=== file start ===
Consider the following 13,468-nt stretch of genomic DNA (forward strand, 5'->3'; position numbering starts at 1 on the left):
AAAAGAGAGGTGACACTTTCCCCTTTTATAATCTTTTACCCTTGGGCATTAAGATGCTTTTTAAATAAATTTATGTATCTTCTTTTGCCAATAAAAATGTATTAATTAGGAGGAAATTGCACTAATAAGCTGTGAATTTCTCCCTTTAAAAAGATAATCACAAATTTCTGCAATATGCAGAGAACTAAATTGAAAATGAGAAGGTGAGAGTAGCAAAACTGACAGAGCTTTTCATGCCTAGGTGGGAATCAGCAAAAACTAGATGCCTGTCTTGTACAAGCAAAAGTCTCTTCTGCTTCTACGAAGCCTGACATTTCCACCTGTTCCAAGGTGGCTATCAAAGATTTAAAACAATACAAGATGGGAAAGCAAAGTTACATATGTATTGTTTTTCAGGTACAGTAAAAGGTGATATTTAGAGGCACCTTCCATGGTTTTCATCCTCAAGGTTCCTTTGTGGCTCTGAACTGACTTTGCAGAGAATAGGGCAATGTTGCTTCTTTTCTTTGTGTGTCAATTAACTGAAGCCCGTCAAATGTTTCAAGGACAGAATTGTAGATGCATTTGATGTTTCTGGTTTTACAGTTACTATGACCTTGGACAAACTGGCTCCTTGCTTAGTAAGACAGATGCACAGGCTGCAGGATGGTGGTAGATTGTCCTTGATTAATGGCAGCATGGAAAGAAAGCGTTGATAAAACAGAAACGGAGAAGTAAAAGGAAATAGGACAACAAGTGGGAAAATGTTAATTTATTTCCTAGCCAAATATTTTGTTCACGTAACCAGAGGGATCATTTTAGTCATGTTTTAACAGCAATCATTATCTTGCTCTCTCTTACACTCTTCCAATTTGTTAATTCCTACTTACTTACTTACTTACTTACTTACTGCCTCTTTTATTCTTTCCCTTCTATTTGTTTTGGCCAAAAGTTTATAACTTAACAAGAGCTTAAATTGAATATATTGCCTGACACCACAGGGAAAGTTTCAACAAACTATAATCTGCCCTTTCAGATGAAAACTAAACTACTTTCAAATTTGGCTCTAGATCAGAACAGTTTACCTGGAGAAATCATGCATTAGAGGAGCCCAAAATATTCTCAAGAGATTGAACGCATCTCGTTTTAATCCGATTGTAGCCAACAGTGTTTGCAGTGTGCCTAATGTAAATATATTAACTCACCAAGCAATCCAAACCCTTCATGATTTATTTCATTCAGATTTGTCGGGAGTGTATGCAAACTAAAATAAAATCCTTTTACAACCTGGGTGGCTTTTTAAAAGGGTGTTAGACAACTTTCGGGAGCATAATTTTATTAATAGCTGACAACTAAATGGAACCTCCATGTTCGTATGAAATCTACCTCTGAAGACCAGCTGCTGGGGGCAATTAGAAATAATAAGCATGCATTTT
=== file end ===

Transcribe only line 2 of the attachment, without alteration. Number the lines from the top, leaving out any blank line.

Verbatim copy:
AAAAGAGAGGTGACACTTTCCCCTTTTATAATCTTTTACCCTTGGGCATTAAGATGCTTTTTAAATAAATTTATGTATCTTCTTTTGCCAATAAAAATGTATTAATTAGGAGGAAATTGCACTAATAAGCTGTGAATTTCTCCCTTTAAAAAGATAATCACAAATTTCTGCAATATGCAGAGAACTAAATTGAAAATGAGAAGGTGAGAGTAGCAAAACTGACAGAGCTTTTCATGCCTAGGTGGGAATCAGCAAAAACTAGATGCCTGTCTTGTACAAGCAAAAGTCTCTTCTGCTTCTACGAAGCCTGACATTTCCACCTGTTCCAAGGTGGCTATCAAAGATTTAAAACAATACAAGATGGGAAAGCAAAGTTACATATGTATTGTTTTTCAGGTACAGTAAAAGGTGATATTTAGAGGCACCTTCCATGGTTTTCATCCTCAAGGTTCCTTTGTGGCTCTGAACTGACTTTGCAGAGAATAGGGCAATGTTGCTTCTTTTCTTTGTGTGTCAATTAACTGAAGCCCGTCAAATGTTTCAAGGACAGAATTGTAGATGCATTTGATGTTTCTGGTTTTACAGTTACTATGACCTTGGACAAACTGGCTCCTTGCTTAGTAAGACAGATGCACAGGCTGCAGGATGGTGGTAGATTGTCCTTGATTAATGGCAGCATGGAAAGAAAGCGTTGATAAAACAGAAACGGAGAAGTAAAAGGAAATAGGACAACAAGTGGGAAAATGTTAATTTATTTCCTAGCCAAATATTTTGTTCACGTAACCAGAGGGATCATTTTAGTCATGTTTTAACAGCAATCATTATCTTGCTCTCTCTTACACTCTTCCAATTTGTTAATTCCTACTTACTTACTTACTTACTTACTTACTGCCTCTTTTATTCTTTCCCTTCTATTTGTTTTGGCCAAAAGTTTATAACTTAACAAGAGCTTAAATTGAATATATTGCCTGACACCACAGGGAAAGTTTCAACAAACTATAATCTGCCCTTTCAGATGAAAACTAAACTACTTTCAAATTTGGCTCTAGATCAGAACAGTTTACCTGGAGAAATCATGCATTAGAGGAGCCCAAAATATTCTCAAGAGATTGAACGCATCTCGTTTTAATCCGATTGTAGCCAACAGTGTTTGCAGTGTGCCTAATGTAAATATATTAACTCACCAAGCAATCCAAACCCTTCATGATTTATTTCATTCAGATTTGTCGGGAGTGTATGCAAACTAAAATAAAATCCTTTTACAACCTGGGTGGCTTTTTAAAAGGGTGTTAGACAACTTTCGGGAGCATAATTTTATTAATAGCTGACAACTAAATGGAACCTCCATGTTCGTATGAAATCTACCTCTGAAGACCAGCTGCTGGGGGCAATTAGAAATAATAAGCATGCATTTT